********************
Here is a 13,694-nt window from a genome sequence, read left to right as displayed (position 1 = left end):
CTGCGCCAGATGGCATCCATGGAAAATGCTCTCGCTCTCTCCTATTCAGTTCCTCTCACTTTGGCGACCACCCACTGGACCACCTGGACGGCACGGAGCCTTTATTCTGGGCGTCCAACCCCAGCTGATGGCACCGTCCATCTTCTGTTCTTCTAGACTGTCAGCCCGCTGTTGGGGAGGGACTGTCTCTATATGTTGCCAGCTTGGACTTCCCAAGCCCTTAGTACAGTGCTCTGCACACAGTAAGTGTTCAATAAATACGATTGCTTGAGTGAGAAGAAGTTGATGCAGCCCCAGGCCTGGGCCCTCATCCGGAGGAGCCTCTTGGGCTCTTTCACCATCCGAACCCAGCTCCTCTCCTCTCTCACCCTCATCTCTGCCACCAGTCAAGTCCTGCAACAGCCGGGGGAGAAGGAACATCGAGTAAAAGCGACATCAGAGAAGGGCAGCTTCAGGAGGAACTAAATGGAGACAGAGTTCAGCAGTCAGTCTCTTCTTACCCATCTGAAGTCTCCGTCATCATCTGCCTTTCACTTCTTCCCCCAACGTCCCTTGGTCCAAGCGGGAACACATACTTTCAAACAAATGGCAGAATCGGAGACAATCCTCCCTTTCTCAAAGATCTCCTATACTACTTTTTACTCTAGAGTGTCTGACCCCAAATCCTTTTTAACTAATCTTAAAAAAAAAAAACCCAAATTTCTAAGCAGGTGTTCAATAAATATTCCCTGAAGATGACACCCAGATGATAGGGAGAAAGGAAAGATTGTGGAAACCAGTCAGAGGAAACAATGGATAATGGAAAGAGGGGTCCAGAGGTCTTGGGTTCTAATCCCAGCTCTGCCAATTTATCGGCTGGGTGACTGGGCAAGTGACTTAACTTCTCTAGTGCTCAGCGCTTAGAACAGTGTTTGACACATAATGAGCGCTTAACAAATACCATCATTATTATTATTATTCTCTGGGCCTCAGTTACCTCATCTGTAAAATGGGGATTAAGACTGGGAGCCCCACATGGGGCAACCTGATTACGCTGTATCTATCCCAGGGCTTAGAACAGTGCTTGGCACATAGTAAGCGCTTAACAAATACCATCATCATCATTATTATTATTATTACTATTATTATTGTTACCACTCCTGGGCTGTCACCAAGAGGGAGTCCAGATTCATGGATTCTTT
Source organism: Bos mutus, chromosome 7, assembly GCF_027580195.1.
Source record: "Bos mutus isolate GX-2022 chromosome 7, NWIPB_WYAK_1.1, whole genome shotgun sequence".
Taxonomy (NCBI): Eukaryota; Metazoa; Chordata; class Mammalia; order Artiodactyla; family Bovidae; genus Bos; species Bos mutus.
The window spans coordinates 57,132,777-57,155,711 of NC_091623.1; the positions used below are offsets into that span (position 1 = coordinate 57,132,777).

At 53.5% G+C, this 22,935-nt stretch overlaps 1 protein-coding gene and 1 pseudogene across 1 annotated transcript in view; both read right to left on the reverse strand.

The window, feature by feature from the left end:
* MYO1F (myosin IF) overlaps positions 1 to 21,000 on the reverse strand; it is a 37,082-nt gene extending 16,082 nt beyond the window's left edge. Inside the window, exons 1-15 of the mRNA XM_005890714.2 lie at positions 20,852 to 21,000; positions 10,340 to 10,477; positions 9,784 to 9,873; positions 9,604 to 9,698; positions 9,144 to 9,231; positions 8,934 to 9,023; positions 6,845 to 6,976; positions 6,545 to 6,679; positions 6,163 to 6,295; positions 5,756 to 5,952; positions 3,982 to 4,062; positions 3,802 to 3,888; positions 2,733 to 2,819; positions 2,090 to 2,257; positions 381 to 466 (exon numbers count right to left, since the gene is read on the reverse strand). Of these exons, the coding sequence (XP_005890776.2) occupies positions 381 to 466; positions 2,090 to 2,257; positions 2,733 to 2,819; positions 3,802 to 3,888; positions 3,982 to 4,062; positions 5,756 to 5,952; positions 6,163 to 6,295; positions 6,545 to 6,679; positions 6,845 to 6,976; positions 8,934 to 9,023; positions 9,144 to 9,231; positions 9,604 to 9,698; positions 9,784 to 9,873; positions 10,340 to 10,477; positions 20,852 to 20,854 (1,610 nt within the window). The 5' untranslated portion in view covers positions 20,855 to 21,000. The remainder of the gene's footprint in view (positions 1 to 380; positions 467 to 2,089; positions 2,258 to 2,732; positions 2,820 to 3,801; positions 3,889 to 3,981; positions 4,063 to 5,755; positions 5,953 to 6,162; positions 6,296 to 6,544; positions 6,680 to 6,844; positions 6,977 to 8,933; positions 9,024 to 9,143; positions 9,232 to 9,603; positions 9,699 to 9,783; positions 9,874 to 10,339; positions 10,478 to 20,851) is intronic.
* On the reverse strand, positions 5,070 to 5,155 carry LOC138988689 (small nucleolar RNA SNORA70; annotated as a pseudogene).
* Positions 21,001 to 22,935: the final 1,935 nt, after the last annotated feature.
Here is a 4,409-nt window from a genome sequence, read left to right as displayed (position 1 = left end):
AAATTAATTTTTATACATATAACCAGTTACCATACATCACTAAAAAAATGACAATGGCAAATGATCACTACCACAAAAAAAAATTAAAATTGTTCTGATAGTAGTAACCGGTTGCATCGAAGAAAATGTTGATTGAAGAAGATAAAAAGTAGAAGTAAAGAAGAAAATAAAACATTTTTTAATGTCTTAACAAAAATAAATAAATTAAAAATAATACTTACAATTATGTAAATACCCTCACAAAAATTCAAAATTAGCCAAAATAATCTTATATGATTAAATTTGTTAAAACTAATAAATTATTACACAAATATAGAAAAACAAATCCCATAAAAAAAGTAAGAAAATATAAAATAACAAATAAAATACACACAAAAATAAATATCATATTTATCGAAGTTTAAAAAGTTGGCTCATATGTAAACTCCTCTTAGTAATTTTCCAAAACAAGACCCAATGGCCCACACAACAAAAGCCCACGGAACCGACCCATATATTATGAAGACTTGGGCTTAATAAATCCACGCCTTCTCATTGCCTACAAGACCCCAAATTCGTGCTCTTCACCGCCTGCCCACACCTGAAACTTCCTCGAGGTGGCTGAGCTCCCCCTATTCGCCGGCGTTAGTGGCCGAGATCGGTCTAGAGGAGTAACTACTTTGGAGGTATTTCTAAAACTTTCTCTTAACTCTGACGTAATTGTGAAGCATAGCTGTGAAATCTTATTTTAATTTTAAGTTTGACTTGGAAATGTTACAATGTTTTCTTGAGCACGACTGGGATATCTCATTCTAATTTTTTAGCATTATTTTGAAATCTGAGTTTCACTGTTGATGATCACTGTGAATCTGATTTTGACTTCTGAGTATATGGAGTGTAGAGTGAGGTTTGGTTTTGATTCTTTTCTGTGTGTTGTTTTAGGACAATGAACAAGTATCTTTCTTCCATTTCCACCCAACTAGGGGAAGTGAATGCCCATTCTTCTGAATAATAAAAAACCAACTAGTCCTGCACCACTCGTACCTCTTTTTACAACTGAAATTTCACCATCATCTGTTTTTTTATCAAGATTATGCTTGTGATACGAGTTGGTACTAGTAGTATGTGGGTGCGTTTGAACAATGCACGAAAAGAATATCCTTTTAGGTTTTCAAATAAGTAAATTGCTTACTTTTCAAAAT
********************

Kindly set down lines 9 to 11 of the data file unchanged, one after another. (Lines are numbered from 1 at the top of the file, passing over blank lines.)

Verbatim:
* MYO1F (myosin IF) overlaps positions 1 to 21,000 on the reverse strand; it is a 37,082-nt gene extending 16,082 nt beyond the window's left edge. Inside the window, exons 1-15 of the mRNA XM_005890714.2 lie at positions 20,852 to 21,000; positions 10,340 to 10,477; positions 9,784 to 9,873; positions 9,604 to 9,698; positions 9,144 to 9,231; positions 8,934 to 9,023; positions 6,845 to 6,976; positions 6,545 to 6,679; positions 6,163 to 6,295; positions 5,756 to 5,952; positions 3,982 to 4,062; positions 3,802 to 3,888; positions 2,733 to 2,819; positions 2,090 to 2,257; positions 381 to 466 (exon numbers count right to left, since the gene is read on the reverse strand). Of these exons, the coding sequence (XP_005890776.2) occupies positions 381 to 466; positions 2,090 to 2,257; positions 2,733 to 2,819; positions 3,802 to 3,888; positions 3,982 to 4,062; positions 5,756 to 5,952; positions 6,163 to 6,295; positions 6,545 to 6,679; positions 6,845 to 6,976; positions 8,934 to 9,023; positions 9,144 to 9,231; positions 9,604 to 9,698; positions 9,784 to 9,873; positions 10,340 to 10,477; positions 20,852 to 20,854 (1,610 nt within the window). The 5' untranslated portion in view covers positions 20,855 to 21,000. The remainder of the gene's footprint in view (positions 1 to 380; positions 467 to 2,089; positions 2,258 to 2,732; positions 2,820 to 3,801; positions 3,889 to 3,981; positions 4,063 to 5,755; positions 5,953 to 6,162; positions 6,296 to 6,544; positions 6,680 to 6,844; positions 6,977 to 8,933; positions 9,024 to 9,143; positions 9,232 to 9,603; positions 9,699 to 9,783; positions 9,874 to 10,339; positions 10,478 to 20,851) is intronic.
* On the reverse strand, positions 5,070 to 5,155 carry LOC138988689 (small nucleolar RNA SNORA70; annotated as a pseudogene).
* Positions 21,001 to 22,935: the final 1,935 nt, after the last annotated feature.